This chart shows the relative difference in throughput of the interfaces described above, with theoretical raw data rates in blue, and typical real world throughput in red. Note that these real world numbers are ideal peak maximums, not the average throughput users will see at all times. As detailed above, there are lots of factors that can eat into the actual real world performance. Time Capsule has performance limitations of its own, which are related to its design to primarily serve wireless clients. An upcoming segment will detail what Time Capsule itself can do.

Direct connection interfaces, such as SATA and USB, commonly deliver closer to half their theoretical maximum raw data rate, but as interfaces and drive mechanisms improve, the real world data throughput will rise. Ethernet networking interfaces, such as Fast Ethernet or Gigabit Ethernet, can hit peak transmission rates close to their maximums, but suffer from greater overhead compared to a direct connection interface.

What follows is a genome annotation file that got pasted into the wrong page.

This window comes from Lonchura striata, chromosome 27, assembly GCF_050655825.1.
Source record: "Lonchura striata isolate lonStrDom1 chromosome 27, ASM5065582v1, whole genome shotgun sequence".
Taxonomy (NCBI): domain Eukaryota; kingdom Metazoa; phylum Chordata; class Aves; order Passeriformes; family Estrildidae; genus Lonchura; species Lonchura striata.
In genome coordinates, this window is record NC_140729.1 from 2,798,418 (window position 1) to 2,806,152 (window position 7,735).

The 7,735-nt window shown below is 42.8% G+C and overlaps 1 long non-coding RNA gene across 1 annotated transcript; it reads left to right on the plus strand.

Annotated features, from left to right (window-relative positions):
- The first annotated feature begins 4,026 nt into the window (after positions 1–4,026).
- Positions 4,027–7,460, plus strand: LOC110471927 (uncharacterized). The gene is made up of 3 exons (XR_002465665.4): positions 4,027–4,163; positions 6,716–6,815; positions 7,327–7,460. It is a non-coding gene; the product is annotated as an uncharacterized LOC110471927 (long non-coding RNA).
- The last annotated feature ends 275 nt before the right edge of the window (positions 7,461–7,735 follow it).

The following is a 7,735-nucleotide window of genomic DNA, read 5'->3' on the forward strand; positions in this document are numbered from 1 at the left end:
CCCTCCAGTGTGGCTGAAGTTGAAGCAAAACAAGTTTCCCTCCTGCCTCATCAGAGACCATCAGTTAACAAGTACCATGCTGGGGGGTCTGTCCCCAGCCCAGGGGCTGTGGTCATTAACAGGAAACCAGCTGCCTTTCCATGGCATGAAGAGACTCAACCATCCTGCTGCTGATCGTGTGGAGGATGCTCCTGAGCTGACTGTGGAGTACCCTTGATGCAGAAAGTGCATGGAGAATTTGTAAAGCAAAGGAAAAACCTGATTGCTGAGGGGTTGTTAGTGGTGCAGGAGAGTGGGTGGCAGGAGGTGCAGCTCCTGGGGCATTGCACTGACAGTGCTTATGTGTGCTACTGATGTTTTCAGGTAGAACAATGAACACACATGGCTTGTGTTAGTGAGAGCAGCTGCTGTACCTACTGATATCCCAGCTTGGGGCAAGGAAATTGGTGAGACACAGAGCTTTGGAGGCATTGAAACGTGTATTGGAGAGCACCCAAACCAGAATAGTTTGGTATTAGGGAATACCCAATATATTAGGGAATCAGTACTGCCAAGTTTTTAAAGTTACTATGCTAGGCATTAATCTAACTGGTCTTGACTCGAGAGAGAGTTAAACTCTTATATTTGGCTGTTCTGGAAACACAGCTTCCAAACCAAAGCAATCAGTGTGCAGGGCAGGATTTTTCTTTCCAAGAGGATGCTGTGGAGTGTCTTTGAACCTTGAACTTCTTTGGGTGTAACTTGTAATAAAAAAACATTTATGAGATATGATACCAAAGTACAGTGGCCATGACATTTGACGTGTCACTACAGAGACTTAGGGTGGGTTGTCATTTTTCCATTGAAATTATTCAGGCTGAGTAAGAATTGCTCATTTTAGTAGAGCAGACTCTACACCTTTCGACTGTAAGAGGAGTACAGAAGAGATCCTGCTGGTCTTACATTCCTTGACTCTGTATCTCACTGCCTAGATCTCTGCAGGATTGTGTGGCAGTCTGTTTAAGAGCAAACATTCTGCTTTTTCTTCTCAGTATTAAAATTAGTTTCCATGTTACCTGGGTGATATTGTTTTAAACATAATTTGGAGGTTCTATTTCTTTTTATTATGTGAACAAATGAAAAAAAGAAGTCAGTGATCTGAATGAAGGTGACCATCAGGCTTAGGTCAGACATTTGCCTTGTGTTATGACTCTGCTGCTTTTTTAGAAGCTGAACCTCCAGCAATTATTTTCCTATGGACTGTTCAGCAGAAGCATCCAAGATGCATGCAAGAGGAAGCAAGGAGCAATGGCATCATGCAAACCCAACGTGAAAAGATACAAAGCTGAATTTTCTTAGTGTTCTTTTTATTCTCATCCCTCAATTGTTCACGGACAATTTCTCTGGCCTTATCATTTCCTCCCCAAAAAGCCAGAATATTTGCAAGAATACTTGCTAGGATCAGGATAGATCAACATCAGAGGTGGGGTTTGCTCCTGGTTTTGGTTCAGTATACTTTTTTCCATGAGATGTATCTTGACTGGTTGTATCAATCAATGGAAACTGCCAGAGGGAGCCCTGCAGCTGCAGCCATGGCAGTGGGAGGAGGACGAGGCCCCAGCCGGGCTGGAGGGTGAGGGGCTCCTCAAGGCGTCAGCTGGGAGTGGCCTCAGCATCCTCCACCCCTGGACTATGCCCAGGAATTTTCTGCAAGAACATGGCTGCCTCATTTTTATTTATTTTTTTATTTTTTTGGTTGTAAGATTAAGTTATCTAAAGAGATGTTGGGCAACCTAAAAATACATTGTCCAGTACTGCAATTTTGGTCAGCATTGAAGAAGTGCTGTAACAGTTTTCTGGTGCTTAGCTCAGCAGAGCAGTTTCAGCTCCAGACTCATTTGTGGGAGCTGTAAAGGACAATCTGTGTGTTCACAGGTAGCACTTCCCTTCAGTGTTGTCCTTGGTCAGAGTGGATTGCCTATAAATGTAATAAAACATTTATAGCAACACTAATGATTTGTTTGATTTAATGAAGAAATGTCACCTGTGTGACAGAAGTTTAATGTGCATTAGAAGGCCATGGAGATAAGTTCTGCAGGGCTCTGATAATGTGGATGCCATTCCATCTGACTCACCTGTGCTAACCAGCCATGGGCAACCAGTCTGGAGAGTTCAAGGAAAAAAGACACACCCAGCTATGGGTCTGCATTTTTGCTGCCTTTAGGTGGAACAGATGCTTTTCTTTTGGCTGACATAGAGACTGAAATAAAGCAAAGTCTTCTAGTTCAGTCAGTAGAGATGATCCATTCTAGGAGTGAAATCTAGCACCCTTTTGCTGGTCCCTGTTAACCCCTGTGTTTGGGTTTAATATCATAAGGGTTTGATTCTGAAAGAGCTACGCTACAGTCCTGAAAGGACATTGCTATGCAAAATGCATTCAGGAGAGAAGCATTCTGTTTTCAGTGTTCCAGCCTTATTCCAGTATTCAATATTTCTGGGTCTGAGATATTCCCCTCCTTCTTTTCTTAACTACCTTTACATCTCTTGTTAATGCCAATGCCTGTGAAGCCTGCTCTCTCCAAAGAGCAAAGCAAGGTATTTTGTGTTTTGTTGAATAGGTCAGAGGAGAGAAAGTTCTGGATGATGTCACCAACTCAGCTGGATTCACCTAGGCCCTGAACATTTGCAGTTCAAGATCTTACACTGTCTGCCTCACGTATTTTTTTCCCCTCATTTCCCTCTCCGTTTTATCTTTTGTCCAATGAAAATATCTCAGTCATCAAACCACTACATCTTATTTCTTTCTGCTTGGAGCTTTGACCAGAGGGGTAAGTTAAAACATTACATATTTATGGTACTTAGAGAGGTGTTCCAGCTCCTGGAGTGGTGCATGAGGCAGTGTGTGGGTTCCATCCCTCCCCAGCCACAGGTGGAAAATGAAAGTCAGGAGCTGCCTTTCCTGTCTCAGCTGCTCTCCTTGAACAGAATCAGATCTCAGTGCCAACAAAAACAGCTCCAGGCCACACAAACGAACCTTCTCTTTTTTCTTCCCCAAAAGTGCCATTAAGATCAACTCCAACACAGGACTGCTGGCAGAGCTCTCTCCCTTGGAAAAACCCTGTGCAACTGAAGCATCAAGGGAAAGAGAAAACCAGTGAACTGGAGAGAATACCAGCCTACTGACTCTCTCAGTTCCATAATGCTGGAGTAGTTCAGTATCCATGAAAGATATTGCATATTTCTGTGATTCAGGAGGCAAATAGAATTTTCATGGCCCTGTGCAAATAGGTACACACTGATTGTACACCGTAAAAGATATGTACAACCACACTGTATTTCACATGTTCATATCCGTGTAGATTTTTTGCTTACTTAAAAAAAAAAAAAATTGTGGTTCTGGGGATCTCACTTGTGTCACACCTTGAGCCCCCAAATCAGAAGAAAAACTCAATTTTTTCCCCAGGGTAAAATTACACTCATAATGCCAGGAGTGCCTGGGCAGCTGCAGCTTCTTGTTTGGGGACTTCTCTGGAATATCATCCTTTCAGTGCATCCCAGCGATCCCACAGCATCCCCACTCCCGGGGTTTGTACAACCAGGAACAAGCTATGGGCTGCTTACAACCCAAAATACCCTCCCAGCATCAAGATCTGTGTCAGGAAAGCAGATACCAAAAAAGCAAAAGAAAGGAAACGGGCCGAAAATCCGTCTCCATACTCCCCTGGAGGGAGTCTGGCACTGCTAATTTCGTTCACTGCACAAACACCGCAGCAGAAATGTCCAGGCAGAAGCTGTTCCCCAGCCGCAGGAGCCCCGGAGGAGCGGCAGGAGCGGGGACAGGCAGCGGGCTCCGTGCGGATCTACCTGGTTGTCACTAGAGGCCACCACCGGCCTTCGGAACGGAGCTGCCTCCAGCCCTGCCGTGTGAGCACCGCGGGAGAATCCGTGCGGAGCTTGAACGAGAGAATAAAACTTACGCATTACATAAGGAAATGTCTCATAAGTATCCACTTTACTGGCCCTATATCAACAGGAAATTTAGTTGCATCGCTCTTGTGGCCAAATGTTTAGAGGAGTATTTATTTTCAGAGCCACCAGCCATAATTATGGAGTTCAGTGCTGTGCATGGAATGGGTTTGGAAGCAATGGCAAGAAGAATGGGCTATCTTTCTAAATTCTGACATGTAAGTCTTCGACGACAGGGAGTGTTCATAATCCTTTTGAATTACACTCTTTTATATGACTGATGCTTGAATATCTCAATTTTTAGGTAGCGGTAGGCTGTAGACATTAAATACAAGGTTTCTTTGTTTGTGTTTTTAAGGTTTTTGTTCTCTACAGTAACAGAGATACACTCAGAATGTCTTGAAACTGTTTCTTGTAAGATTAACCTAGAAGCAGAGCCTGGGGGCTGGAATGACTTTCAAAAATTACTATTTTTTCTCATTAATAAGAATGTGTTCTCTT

Wireless networking throughput depends more on external factors to reach its full potential. Ideal signal strength is critically important to reach anywhere near the high end of real world throughput numbers. There are other factors that make a huge difference in wireless performance; Time Capsule and AirPort Extreme both support new features unique to the new 802.11n wireless networking protocol, including the use of multiple antennas (a technology referred to as MIMO) and the use of the 5 GHz radio spectrum. The next segment will look at the pros and cons of using this alternative frequency, which depending on the circumstances can either decrease signal range or deliver a major boost in your wireless data rate.